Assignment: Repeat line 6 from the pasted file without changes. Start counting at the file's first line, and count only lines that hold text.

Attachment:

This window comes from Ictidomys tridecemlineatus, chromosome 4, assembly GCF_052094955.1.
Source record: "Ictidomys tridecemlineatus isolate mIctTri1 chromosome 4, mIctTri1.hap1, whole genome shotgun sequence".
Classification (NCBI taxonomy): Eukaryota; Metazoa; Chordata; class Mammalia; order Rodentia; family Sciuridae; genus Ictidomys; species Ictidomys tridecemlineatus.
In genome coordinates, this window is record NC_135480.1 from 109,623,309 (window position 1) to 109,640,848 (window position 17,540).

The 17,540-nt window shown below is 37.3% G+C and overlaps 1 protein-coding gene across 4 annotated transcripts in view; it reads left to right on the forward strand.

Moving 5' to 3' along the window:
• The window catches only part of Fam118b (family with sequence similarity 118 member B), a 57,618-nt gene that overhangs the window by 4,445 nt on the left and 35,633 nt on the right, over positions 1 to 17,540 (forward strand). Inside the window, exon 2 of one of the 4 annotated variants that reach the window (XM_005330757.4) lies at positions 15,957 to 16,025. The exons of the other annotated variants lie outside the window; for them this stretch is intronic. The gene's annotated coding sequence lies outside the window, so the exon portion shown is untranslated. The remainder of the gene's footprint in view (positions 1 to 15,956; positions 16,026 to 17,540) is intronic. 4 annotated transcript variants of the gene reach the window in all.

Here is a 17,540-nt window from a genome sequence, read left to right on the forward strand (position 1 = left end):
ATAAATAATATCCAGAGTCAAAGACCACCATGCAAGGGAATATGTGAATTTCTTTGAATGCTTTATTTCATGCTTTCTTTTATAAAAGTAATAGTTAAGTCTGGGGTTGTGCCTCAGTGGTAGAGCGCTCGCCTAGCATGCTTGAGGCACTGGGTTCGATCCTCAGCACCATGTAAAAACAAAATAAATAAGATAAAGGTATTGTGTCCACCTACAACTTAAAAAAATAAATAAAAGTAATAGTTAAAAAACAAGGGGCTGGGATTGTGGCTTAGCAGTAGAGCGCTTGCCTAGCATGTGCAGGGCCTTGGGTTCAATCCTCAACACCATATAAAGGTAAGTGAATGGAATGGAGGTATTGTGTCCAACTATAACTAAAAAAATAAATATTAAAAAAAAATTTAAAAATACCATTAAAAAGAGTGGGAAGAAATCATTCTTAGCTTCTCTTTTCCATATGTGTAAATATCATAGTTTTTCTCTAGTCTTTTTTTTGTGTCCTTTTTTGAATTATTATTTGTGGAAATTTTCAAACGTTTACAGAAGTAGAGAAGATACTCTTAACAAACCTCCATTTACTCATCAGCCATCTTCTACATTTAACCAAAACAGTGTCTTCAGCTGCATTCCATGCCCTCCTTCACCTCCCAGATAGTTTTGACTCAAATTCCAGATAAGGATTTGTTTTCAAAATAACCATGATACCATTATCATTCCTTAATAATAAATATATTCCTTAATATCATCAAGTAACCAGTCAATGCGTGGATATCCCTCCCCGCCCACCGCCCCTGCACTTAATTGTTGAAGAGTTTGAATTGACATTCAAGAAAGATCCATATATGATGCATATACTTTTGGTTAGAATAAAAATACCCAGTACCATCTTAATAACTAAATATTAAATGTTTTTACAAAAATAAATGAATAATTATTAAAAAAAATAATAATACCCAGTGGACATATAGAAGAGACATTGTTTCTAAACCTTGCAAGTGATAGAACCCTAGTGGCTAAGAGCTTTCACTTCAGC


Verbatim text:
Moving 5' to 3' along the window: